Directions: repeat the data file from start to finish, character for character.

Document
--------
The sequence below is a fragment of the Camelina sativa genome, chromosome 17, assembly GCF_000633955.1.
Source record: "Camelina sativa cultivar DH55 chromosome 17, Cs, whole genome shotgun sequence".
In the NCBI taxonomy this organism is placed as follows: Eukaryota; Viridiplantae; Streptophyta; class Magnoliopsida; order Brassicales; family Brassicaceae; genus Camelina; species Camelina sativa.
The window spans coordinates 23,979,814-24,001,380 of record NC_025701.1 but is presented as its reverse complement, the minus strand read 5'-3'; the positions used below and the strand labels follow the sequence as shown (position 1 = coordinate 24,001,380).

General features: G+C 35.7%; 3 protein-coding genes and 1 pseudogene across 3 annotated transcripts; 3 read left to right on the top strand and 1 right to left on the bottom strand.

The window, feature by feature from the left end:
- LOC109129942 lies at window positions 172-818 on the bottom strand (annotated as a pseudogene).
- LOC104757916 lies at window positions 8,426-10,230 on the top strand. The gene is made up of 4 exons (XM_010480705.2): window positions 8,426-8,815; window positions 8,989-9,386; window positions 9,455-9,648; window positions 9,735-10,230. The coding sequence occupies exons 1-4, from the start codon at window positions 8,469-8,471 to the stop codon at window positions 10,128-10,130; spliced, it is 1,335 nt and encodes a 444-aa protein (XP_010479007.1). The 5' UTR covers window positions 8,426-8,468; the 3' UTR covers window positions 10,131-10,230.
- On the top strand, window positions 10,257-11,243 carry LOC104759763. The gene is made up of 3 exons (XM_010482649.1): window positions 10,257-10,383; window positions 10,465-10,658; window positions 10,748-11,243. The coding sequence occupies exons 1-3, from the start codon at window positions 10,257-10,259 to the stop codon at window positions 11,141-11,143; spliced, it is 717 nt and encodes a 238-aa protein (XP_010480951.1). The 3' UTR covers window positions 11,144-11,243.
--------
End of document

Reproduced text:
The sequence below is a fragment of the Camelina sativa genome, chromosome 17, assembly GCF_000633955.1.
Source record: "Camelina sativa cultivar DH55 chromosome 17, Cs, whole genome shotgun sequence".
In the NCBI taxonomy this organism is placed as follows: Eukaryota; Viridiplantae; Streptophyta; class Magnoliopsida; order Brassicales; family Brassicaceae; genus Camelina; species Camelina sativa.
The window spans coordinates 23,979,814-24,001,380 of record NC_025701.1 but is presented as its reverse complement, the minus strand read 5'-3'; the positions used below and the strand labels follow the sequence as shown (position 1 = coordinate 24,001,380).

General features: G+C 35.7%; 3 protein-coding genes and 1 pseudogene across 3 annotated transcripts; 3 read left to right on the top strand and 1 right to left on the bottom strand.

The window, feature by feature from the left end:
- LOC109129942 lies at window positions 172-818 on the bottom strand (annotated as a pseudogene).
- LOC104757916 lies at window positions 8,426-10,230 on the top strand. The gene is made up of 4 exons (XM_010480705.2): window positions 8,426-8,815; window positions 8,989-9,386; window positions 9,455-9,648; window positions 9,735-10,230. The coding sequence occupies exons 1-4, from the start codon at window positions 8,469-8,471 to the stop codon at window positions 10,128-10,130; spliced, it is 1,335 nt and encodes a 444-aa protein (XP_010479007.1). The 5' UTR covers window positions 8,426-8,468; the 3' UTR covers window positions 10,131-10,230.
- On the top strand, window positions 10,257-11,243 carry LOC104759763. The gene is made up of 3 exons (XM_010482649.1): window positions 10,257-10,383; window positions 10,465-10,658; window positions 10,748-11,243. The coding sequence occupies exons 1-3, from the start codon at window positions 10,257-10,259 to the stop codon at window positions 11,141-11,143; spliced, it is 717 nt and encodes a 238-aa protein (XP_010480951.1). The 3' UTR covers window positions 11,144-11,243.